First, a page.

This weekend I’m in Chicago at the Financial Bloggers Conference, where both big and small faces in personal finance writing will unite for a jam-packed 48 hours of idea swapping. Hopefully we’ll ALL be better personal finance writers by Monday. I’ll share conference highlights with you next week.
In the meantime …
A few weeks ago, the blog Little House in the Valley invited me to take part in something called the 7 Links Project. This project asks bloggers to reflect on these 7 ideas:
– Your Most Popular Post
– Your Most Controversial Post
– Your Most Helpful Post
– Your Most Beautiful Post
– A Post Whose Success Surprised You
– A Post You Feel Didn’t Get the Attention it Deserved
– The Post You Are Most Proud Of
Sounds simple, but it’s actually a tall order. My posts are close to my heart.
But its important to push outside your comfort zone. And fittingly, tomorrow marks the 7-month anniversary of the day this blog “officially” launched. So — deep breath! — here we go:
Your Most Popular Post
That’s easy: If I Had a Million Dollars, I’d Go Into Debt. Hands-down, it’s been viewed more than any other post on this site. Its success surprised me, since it’s a relic from my early blogging days. But I suspect this post put me “on the map,” so to speak, as an up-and-comer.
If I could write that post over again, I’d shorten it and put more critical information near the top. I wonder how many readers failed to reach the end of the post, which is where I packed the best stuff.
Your Most Controversial Post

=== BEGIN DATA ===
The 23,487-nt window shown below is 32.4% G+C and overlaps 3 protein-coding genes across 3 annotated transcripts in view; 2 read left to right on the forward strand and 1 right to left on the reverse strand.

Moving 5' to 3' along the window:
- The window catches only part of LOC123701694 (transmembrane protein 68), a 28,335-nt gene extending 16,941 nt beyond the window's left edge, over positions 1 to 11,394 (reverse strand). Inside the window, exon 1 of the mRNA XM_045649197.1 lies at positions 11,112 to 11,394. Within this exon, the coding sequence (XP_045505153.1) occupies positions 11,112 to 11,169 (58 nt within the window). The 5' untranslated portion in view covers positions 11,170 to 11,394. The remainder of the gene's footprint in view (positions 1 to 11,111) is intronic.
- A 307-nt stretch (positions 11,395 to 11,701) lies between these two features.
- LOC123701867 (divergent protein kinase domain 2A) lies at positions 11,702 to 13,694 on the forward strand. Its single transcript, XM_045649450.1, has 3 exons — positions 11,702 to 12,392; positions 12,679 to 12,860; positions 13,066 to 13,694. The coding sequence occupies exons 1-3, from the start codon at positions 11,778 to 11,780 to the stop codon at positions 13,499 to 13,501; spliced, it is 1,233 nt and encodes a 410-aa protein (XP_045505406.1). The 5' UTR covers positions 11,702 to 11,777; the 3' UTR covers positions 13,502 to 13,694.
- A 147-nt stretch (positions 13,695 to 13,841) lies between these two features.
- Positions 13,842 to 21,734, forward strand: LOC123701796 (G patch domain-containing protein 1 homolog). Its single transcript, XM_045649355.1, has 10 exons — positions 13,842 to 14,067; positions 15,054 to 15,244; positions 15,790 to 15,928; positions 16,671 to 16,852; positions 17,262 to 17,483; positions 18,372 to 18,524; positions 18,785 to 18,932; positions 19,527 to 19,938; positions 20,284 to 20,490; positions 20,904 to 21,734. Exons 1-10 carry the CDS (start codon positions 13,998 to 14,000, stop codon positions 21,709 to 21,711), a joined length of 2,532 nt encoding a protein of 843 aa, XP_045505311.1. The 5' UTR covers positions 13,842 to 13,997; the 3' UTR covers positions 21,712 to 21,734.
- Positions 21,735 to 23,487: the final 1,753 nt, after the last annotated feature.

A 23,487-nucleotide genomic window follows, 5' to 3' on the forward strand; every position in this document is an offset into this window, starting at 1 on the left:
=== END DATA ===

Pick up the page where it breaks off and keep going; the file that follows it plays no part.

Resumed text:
I avoid controversy. My goal is to include and inspire, not exclude and alienate.
Despite that aim, I stir up controversy when I’m discussing debt. My million dollar debt post argues that debt, used wisely, can make you richer. Others (Dave Ramsey devotees) are firmly in the anti-debt camp, even for strategic leveraging.
Which reminds me of the time I told readers to Forget Your Debt. That raised a few eyebrows.
Your Most Helpful Post
I created a Risk Tolerance Quiz to help people figure out whether they can tolerate wild market swings. Since personal finance is so — well — PERSONAL, this quiz will help people discover the investing strategy that’s best for them. Money isn’t one-size-fits-all.
For readers who accepted a risk level that’s higher than they can stomach, What to Do When the Market is in Free Fall can save someone thousands in losses from panic selling.
Meanwhile, 7 Steps to World Travel gives practical advice to anyone who wants to get out of town.
Your Most Beautiful Post
Simplify. Your. Money. strikes at the heart of human nature. It describes why we’d rather eat cheeseburgers than kale, rather tan than wear sunblock, and rather read Harry Potter than an investing book.
A Post Whose Success Surprised You
Readers love Quit Your Job to Travel, a post describing how one friend met her future husband thanks to her courage in quitting her job and voyaging around the world.
I’m surprised that her tale of moving to the Caribbean was so popular, considering that my similar post about moving to New York fell flat on its face. I guess the Caribbean post had better pictures.
A Post You Feel Didn’t Get the Attention it Deserved
Can I list four?
- I love What to Do When the Market is in Free Fall, my rallying cry to readers not to panic during market dips.
- When Broke People Get Money contrasts the stories of lottery winners who self-destructed with lotto winners who built themselves a better life.
- In my early days, I plead with readers to “Keep It Simple!” when it comes to managing money.
- The Risk Tolerance Quiz didn’t get much attention, probably because it hailed from the blog’s early days.
The Post You Are Most Proud Of
- 5 Habits That Help Me Save Without Trying strikes at the heart of why we spend.
- The tale of How I Lost $400 in One Minute reminds us that money ebbs and flows, so you shouldn’t take it too seriously.
- How to Get Rich is a reminder that we should ruthlessly cull the distractions so we can focus on the big picture.
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